I have to close with one of my favorite stories about my kids during those rough first months. Just a few weeks after the accident, I crawled into bed next to Abby to say prayers and tuck her in. She had a very serious look on her face. The conversation went like this:

"Daddy, are you going to find us a new mommy?"

"I don't know, baby. That really depends on God right now. But I think we'll probably have another one some day. "

"When are you going to start?" Nothing like a child to cut right to the heart of the matter.

"I don't know, baby. It's really not going to be that easy so it might be a while. You have to understand that guys like daddy aren't in high demand."

"Why?" She wouldn't let it go.

"Because daddy is 36 years old, a pastor and I have two kids already. There aren't very many ladies out there looking for that in a husband." Silence. But I could tell she was deep in thought.

Then finally, "I'd marry you, daddy. I think you're pretty."

"Thanks, baby. I love you." I had to rush out of the room because I was caught between tears from this sweet moment and laughter at her simple understanding of love and relationships. Perhaps she had more faith than me. I don't know. But her prayers were answered when I met Lisa. I like to believe the faith of a six year old moved the heart of God so I wouldn't have to parent all alone.

Monday, November 15, 2010

Forgetting Scripture

Yesterday, I preached from the most familiar passage in all of Scripture--John 3:16. It was a message I felt strongly compelled to share. I am so thankful for the two people who made decisions at the end of the service as well as the multiple conversations I've had since then.

In preparing for that message, I faced one of those challenges that many pastors face...many people who have been Christ followers for a long time face the same thing. It's the problem that comes with confronting Scripture that has become too familiar.

Have you ever just wished that you could forget everything you've learned about Scripture to this point so you could pick it up for the "first time" and read it? Can you imagine how blown away you might be at reading these words for the very first time with no prior knowledge...for God so love the world He gave...

As I shared yesterday, God had been waiting since the creation of mankind to utter those words to us. He had longed so desperately to reveal His plan and to rescue this relationship that was broken by our mistakes. Can you imagine how the words had rolled around inside of Jesus till that night when Nicodemus came and questioned Him?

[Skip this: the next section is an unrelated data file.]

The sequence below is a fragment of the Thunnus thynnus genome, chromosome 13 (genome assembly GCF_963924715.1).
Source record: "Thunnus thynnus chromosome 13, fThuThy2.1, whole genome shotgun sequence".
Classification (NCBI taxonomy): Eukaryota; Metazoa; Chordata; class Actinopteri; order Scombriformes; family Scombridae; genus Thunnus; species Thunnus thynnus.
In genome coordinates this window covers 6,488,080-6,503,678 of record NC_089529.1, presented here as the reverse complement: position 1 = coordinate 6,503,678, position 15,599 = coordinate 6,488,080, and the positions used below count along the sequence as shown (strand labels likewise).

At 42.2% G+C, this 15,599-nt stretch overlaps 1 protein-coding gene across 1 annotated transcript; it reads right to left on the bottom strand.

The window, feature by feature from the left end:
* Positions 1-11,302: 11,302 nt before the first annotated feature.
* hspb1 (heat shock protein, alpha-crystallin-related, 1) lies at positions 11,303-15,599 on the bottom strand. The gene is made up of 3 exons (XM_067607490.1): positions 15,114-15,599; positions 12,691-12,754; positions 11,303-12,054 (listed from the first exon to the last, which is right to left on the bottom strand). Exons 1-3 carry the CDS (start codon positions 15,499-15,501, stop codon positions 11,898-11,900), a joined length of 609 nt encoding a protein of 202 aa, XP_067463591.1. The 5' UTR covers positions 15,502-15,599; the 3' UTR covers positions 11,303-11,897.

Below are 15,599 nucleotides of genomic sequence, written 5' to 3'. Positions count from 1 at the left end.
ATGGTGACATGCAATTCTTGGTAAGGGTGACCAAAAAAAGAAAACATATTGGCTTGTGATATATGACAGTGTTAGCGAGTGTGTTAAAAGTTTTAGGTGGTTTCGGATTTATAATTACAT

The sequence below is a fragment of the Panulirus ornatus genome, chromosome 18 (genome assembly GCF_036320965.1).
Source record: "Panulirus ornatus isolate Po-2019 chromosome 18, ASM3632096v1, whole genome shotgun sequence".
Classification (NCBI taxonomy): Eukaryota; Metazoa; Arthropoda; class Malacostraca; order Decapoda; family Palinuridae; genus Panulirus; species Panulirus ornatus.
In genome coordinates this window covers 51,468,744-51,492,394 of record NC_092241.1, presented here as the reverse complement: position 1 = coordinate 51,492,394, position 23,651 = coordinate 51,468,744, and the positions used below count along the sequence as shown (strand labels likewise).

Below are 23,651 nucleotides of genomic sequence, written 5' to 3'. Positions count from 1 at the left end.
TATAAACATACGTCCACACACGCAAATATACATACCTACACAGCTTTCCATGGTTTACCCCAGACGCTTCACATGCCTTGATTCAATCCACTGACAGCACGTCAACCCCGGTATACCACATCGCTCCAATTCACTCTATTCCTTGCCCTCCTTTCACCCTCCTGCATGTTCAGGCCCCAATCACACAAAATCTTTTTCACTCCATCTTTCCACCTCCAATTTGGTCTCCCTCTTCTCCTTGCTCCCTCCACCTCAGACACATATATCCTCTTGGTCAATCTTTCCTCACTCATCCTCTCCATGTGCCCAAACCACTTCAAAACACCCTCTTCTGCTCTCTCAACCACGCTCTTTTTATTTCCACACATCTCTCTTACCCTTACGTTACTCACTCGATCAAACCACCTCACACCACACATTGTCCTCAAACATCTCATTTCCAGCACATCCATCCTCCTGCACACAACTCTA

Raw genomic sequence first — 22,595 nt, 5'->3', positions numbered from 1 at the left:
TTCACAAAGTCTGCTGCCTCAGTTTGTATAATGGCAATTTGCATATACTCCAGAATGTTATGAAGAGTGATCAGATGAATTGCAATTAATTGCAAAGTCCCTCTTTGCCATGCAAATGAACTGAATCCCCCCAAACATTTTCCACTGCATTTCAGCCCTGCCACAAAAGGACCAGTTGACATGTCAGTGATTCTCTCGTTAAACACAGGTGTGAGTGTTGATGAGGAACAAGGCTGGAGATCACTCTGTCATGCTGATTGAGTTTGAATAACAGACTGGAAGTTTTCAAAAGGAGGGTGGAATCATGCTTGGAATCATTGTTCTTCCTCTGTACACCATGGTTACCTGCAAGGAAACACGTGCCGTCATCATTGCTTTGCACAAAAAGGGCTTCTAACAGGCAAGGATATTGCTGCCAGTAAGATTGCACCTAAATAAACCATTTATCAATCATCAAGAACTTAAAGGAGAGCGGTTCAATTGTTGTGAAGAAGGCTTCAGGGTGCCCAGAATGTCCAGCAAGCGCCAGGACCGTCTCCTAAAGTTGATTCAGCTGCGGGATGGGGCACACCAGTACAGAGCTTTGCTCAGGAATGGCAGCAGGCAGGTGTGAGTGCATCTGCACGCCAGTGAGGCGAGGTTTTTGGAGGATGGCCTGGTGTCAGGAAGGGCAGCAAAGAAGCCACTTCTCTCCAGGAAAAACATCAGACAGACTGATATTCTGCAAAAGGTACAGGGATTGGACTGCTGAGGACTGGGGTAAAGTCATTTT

"What does it take for a man to get to heaven?"

The answer comes from God...literally. But we've become too familiar with its words--this Grand Plan--too familiar with what it teaches us about God and Jesus and salvation. I wish we all could just forget what we "know" and hear for the very first time the great depths that God will go to to have us for Himself. Here it is in a less familiar translation of the passage. Read it again...for the first time... and thank God for all that He gave.

This is how much God loved the world: He gave his Son, his one and only Son. And this is why: so that no one need be destroyed; by believing in him, anyone can have a whole and lasting life.

Wednesday, November 10, 2010


You hear a lot of preachers talk about contentment. I wonder if we really get what that means. When we hear the word our first thoughts turn to money and material things, as it rightfully should. But this morning, as I was reading Paul's passage on the subject, other thoughts popped into my head.

Do you realize how different marriages in our country would look if we learned to be content with the blessing we already had? Or how about this thought...don't you imagine that our economy would be stronger if people learned to be content with what they had and didn't run up credit card/mortgage debt to pursue things? I imagine the word "commitment" would carry a different meaning as well.

I think contentment begins with the understanding that the world wasn't built for's just ours to use. When it becomes less about me and more about God, I start to see even the smallest things in my life as a blessing.

Another key is the recognition that everything we have comes from the hand of a benevolent God. That new job you just got? You didn't get it; God provided it for you. The things you've earned from the hard work of your hands are more accurately God's blessings because he loves you. Your health...His work. Your wisdom...from Him. Your added blessing.

This change in perspective enables even the smallest things to become great sources of contentment. And, as Scripture promises, "godliness with contentment leads to great gain." (1 Timothy 6:6)

This would be a great lesson to learn as the holiday season begins. The best formula to stay away from post-shopping regret is to celebrate Thanksgiving with all your heart and let Christmas be a time of reflection on His great love.

Tuesday, November 09, 2010

In a moment...

DISCLAIMER: Over the last several months, I have been encouraged to write regularly about the accident from 2004. I am working my way through writing a book about the incident. So, every Tuesday, I've taken the opportunity to write, remember and share snapshots of that tragic event.

When I was a kid in Columbus, I had this favorite shirt. You know the kind where you take it off and throw it in the wash right away so it will be ready to wear the next day. The shirt was a simple design. It was white with a picture of two high-top sneakers on it. Out of the sneakers were coming little puffs of smoke. Under the sneakers was written, " a moment, in the twinkling of an eye." The shirt was a reference to 1 Corinthians 15:52 where Paul writes about that last day when all of this earth will come to an end and we'll make our transition to the new heaven and new earth.